According to the American Society of Civil Engineers 2021 report card, more than 7% of US bridges are considered structurally unsound. (Photo: Thomas Hawk, Flickr, CC BY-NC 2.0)

US - The Long and Winding Road to Green Infrastructure

The $1.2 trillion bipartisan infrastructure bill includes some green measures to address and invest in crumbling American infrastructure. But climate and environmental justice advocates say much more is needed now from a much larger budget reconciliation package that’s in the works.

Rachel Cleetus of the Union of Concerned Scientists joins Host Paloma Beltran to discuss where the bipartisan bill falls short on green investments and what’s needed in the budget reconciliation bill.


DOERING: It’s Living on Earth, I’m Jenni Doering.

BELTRAN: And I’m Paloma Beltran

The Senate recently passed a 1.2 trillion dollar bipartisan infrastructure bill. That’s a lot of money but roughly half of what experts say is necessary to bring US infrastructure to where it should be. As it is, the American Society of Civil Engineers gave US infrastructure a grade of C-. According to their 2021 report card more than 7% of US bridges are considered structurally unsound. 40 percent of our roads are poor or mediocre, and we waste roughly 6 billion gallons of treated water each day due to breaks and leaks. The infrastructure bill promises to address many such problems - and is now heading to the Democratically controlled House of Representatives. At the same time, Democrats are working on a 3.5 trillion dollar budget reconciliation bill. That bill would go even further with green infrastructure and aligns with the administration’s Justice40 program. That’s the goal of delivering 40 percent of the benefits of federal investments in climate and energy to disadvantaged communities. Rachel Cleetus is the policy director and lead economist in the climate and energy program at the Union of Concerned scientists. She joins me now with details from the infrastructure bill.

CLEETUS: It has some important investments in electric vehicle infrastructure. It has some important investments in public transit, and rail, in broadband in investments in climate science for NOAA, in climate resilience, and it has some important investments in making sure that we're cleaning up communities that have been subjected to a disproportionate burden of pollution. So there are some really important investments across the board in this bill. That said, they're nowhere near the scale that we need to address climate change in a just bold and equitable way. And that's why we're going to be pushing for more in another bill, the door to which was also opened earlier this month when the Senate passed budget resolution.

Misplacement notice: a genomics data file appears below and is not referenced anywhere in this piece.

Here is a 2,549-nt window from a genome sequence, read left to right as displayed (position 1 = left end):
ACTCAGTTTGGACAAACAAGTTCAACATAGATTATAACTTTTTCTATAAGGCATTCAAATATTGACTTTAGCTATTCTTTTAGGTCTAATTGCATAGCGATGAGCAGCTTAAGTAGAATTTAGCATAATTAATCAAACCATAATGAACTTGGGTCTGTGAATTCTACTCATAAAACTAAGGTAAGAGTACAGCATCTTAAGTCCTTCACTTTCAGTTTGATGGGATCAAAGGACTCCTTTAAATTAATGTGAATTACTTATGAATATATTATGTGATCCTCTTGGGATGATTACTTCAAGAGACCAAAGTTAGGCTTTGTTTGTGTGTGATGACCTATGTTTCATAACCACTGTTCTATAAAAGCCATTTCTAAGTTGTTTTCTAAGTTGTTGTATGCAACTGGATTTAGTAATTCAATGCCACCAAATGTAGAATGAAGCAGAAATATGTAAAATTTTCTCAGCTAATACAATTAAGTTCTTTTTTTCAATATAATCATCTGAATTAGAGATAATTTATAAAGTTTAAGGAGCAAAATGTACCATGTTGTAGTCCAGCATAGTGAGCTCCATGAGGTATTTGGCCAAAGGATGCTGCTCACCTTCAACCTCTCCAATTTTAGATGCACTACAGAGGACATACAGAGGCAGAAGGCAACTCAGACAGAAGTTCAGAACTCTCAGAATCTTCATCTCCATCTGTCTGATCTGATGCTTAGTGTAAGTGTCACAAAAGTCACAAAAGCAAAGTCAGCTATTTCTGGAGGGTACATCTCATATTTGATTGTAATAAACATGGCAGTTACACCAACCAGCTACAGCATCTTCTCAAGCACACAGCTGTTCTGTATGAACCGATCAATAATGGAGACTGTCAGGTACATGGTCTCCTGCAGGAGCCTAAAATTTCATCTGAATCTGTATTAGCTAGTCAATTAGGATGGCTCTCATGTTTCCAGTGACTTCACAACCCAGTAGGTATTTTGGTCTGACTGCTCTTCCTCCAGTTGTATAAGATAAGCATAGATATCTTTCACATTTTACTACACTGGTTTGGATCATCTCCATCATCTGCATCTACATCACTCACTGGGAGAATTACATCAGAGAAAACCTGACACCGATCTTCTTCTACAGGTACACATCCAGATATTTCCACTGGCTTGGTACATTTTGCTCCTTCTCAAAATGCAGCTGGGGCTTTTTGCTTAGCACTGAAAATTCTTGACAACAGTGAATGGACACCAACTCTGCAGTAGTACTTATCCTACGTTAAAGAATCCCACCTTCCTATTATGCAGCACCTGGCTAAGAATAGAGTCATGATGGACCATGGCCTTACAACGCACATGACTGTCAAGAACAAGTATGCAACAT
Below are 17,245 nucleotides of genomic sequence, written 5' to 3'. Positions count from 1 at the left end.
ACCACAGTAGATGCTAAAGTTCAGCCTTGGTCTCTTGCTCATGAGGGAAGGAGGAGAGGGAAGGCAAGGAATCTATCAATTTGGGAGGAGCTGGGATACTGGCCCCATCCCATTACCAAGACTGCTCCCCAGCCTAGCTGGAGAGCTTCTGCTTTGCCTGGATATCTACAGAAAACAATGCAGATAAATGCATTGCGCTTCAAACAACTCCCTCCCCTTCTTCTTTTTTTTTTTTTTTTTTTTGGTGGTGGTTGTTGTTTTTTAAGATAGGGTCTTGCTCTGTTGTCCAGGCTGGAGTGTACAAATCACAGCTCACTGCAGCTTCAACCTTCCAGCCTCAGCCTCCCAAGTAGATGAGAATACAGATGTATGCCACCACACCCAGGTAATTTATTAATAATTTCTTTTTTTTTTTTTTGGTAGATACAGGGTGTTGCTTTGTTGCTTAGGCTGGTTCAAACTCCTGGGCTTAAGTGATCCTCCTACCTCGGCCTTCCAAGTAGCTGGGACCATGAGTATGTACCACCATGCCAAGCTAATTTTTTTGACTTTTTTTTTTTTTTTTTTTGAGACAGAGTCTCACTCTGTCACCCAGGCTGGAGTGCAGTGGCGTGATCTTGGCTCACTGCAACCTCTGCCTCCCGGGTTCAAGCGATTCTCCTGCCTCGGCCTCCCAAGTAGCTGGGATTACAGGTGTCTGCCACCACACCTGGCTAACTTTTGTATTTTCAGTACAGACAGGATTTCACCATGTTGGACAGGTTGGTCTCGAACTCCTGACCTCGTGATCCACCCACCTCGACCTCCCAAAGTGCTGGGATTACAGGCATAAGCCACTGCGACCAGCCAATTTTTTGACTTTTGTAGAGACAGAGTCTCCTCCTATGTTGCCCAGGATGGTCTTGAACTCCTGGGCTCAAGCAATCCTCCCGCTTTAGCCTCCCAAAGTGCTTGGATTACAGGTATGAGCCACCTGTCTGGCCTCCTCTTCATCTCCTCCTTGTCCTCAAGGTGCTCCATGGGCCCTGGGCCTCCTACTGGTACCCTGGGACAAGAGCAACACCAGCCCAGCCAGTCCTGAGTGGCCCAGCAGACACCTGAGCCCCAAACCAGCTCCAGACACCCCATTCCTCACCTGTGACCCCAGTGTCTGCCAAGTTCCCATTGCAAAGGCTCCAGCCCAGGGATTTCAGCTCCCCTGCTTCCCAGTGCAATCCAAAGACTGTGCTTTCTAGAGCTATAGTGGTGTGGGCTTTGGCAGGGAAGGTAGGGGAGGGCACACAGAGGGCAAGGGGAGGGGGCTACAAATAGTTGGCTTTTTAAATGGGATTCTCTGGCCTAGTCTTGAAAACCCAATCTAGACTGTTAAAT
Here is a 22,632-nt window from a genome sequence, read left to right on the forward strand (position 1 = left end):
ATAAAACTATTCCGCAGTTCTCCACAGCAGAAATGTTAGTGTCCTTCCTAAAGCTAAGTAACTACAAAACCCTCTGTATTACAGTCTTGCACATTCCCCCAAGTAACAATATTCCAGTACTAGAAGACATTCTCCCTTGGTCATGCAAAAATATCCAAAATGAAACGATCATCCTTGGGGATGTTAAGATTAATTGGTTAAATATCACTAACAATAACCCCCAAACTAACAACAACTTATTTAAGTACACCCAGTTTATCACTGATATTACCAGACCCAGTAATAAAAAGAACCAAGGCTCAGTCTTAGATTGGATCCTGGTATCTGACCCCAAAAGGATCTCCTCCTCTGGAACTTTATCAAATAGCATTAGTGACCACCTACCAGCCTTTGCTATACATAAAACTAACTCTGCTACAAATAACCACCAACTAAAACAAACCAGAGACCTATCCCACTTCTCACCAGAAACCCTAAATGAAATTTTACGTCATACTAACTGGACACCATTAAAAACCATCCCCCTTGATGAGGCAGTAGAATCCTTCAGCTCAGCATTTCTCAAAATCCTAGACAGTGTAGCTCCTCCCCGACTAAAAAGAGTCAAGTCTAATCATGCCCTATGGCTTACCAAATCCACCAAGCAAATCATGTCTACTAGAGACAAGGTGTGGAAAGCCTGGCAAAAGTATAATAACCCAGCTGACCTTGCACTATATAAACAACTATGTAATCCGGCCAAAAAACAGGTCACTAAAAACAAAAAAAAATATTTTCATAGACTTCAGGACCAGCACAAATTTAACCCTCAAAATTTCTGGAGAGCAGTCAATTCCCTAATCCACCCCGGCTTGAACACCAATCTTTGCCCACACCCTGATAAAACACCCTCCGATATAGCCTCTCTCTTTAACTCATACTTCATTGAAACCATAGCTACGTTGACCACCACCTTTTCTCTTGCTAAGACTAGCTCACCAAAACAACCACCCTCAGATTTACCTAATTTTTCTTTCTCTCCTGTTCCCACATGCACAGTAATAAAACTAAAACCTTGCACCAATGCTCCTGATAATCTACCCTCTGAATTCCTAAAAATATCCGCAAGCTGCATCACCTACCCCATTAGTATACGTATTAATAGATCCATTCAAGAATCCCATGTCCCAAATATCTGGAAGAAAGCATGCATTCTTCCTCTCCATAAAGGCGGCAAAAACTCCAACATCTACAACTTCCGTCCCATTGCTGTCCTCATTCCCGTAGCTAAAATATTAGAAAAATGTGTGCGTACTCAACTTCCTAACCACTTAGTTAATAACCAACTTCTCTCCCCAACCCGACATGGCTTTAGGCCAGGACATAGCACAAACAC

BELTRAN: So transportation is now the biggest single source of greenhouse gases in the United States and a key focus of the infrastructure package. How does the bill address are carbon-intensive transportation system?

Infrastructure in the United States has been deteriorating for decades. The bipartisan infrastructure bill will invest in traditional infrastructure like highways and bridges, but those who are concerned about climate change hope it is the first step in a transition to renewable energy and climate resilient infrastructure. (Photo: born1985, Flickr, CC BY 2.0)

CLEETUS: So the bill includes about $7.5 billion to build out a national network of electric vehicle charging stations. This is obviously a very important foundational piece to get our transportation sector to move towards a more electrified transportation sector and one where the electricity is coming from clean sources. There is some investments, about $5 billion worth of investments, in zero emission, clean buses, and 2.5 billion for ferries. But there's nowhere near enough, we need much, much more to actually move our transportation sector to a more electrified infrastructure, we need much more in the EV infrastructure, as well as in public transit. There is some public transit money, which is actually ironically, we have so far under invested in public transit in our nation, that this $39 billion worth of new investment in public transit is actually the single biggest investment that's been made. And it's still falling far short of what's needed. There is, of course, a lot of traditional investment in roads and bridges and highways. But these investments need to be more climate resilient, going forward, because we're seeing worsening climate impacts wash out roads and bridges. And that is not just a cost in infrastructure, but it can lead to business interruptions, and it has a huge economic and financial burden. So as we move forward, we have to be thinking in this holistic frame, both low carbon and climate resilient.

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